Satellite tracking is one technology being used to study the Galapagos Islands’ Giant Tortoises. Scientists can attach GPS devices to the shells of tortoises and track their movements and activities, which provides critical information that will help in the management and conservation of these rare animals.
Scientists can now study the Alcedo Volcano Giant Tortoises of Isabela Island using this technology without needing to spend too much time on the volcano. Satellite tracking data is crucial for the management of this population. It is used to answer key questions regarding the movements and habitat use of the tortoises.
These GPS devices are approximately 3×3 inches in size and can be attached to tortoises shells. These GPS devices are the most recent in satellite tracking technology, and they weigh only 200g, so they don’t have any effect on tortoises,” Washington Tapia, General Director at Galapagos Conservancy, and Conservando Galapagos, said.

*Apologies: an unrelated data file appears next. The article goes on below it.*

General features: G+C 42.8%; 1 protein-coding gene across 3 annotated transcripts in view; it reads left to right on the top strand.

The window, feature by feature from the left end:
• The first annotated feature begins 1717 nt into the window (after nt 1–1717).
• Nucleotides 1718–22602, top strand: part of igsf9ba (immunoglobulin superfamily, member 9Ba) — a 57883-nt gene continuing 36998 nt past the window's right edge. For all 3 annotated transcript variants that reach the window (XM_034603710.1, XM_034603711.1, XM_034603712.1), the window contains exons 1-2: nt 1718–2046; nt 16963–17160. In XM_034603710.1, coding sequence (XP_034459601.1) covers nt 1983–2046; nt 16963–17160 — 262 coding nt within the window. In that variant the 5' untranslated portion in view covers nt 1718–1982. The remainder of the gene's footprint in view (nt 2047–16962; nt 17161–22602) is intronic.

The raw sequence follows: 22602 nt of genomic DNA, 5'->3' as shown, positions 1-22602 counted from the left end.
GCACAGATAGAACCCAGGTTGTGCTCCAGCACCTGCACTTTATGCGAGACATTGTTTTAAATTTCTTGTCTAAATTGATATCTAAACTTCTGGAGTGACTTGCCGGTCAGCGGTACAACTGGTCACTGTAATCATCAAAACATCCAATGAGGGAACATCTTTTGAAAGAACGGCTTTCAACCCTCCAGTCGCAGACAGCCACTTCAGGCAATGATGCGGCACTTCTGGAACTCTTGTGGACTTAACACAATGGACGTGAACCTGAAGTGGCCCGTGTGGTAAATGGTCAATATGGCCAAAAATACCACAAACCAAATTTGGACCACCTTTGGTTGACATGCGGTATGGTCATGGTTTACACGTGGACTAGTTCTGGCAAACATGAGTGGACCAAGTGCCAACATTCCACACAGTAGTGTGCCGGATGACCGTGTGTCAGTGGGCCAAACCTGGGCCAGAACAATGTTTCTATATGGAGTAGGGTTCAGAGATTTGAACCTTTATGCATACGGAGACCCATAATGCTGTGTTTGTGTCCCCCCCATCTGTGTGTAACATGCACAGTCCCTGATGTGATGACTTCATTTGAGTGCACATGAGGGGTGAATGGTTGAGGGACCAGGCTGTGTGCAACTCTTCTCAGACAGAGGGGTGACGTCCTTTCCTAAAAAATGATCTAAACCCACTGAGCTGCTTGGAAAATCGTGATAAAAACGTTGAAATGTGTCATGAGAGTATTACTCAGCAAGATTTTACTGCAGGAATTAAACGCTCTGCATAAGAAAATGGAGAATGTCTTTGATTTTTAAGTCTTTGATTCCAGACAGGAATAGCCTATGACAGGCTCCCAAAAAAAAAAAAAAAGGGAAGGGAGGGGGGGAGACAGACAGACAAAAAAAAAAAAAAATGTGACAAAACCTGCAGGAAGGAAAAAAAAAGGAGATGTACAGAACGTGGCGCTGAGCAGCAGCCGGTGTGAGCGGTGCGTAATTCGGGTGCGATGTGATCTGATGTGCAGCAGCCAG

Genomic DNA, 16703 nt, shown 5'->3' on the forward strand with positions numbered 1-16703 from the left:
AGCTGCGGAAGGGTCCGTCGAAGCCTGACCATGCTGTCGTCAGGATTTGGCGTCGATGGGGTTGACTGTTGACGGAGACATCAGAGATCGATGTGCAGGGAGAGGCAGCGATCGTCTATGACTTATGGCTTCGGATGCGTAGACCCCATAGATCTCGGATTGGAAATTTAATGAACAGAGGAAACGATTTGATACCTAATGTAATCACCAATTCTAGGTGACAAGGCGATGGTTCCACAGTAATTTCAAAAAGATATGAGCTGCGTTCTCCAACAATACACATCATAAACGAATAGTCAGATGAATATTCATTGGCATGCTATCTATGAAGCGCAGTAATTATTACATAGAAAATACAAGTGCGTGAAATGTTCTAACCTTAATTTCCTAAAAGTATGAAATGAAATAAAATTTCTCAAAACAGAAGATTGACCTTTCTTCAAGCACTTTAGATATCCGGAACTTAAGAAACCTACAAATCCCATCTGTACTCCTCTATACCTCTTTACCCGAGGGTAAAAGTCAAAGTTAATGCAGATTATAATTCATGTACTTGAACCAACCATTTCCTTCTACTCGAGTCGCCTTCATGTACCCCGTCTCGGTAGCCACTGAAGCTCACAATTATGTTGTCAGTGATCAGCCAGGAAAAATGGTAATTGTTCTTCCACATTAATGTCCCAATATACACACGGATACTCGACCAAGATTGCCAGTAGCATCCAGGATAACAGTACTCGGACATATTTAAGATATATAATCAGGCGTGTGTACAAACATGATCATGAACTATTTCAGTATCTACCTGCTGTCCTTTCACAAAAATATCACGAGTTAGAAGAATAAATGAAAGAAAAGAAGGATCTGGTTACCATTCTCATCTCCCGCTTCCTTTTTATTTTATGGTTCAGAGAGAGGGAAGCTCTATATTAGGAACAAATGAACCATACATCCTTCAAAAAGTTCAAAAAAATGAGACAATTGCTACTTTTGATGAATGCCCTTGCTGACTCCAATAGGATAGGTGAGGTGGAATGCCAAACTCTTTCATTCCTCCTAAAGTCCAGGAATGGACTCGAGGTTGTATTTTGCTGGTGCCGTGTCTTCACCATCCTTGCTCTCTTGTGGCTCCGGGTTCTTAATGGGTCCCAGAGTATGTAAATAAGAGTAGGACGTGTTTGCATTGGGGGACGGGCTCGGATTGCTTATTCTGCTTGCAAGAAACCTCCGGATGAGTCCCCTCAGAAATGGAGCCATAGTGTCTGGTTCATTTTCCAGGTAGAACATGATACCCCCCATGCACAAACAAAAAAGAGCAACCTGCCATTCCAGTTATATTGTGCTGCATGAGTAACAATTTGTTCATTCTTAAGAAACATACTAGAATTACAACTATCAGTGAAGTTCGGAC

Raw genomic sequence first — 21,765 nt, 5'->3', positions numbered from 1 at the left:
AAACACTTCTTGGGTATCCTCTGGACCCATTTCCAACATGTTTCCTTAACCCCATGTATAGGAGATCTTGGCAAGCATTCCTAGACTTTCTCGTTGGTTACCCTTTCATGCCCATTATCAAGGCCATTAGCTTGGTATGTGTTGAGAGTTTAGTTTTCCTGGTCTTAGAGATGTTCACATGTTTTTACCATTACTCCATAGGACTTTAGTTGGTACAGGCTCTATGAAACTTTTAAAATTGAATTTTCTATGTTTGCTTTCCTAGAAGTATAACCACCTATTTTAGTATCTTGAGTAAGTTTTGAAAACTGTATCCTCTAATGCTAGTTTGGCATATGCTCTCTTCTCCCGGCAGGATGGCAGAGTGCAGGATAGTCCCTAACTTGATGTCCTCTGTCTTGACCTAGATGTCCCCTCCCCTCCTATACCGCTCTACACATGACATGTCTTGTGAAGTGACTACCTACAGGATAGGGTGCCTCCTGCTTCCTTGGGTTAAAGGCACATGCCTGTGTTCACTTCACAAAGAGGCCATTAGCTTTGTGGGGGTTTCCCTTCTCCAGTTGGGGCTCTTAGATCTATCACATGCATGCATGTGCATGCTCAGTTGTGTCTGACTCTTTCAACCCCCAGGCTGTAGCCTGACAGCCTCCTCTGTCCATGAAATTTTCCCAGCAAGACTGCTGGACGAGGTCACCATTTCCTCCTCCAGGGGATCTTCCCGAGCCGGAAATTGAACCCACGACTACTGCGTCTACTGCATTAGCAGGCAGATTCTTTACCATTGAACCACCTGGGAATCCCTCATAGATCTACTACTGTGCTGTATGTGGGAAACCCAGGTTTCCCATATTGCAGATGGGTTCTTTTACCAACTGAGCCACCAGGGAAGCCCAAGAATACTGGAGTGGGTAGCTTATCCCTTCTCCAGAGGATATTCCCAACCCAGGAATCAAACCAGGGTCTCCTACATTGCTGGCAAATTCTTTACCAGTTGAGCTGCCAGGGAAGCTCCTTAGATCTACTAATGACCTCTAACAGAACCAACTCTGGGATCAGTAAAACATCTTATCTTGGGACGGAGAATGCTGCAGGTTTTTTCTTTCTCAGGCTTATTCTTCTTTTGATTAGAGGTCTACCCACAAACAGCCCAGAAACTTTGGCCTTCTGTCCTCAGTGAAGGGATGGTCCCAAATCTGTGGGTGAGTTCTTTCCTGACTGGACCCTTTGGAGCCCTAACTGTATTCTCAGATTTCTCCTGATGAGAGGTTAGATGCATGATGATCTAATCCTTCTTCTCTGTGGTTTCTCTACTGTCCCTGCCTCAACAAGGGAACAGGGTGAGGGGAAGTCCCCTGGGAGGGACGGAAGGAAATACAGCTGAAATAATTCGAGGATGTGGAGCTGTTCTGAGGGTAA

Satellite tracking and other management actions are crucial for Giant Tortoise restoration and conservation. Alcedo Volcano Giant Tortoises currently numbers approximately 10,000. This makes it the island’s largest tortoise colony. The successful management programs such as the 2006 eradication and permanent feeding of donkeys and goats have helped to restore the vegetation.
It takes significant time and effort to implement and maintain conservation measures for Giant Tortoises who live on the Alcedo Volcano, which is remote and difficult to access. Galapagos Conservancy is grateful for the support that has been given to these efforts to save and restore Galapagos’ iconic Giant Tortoises.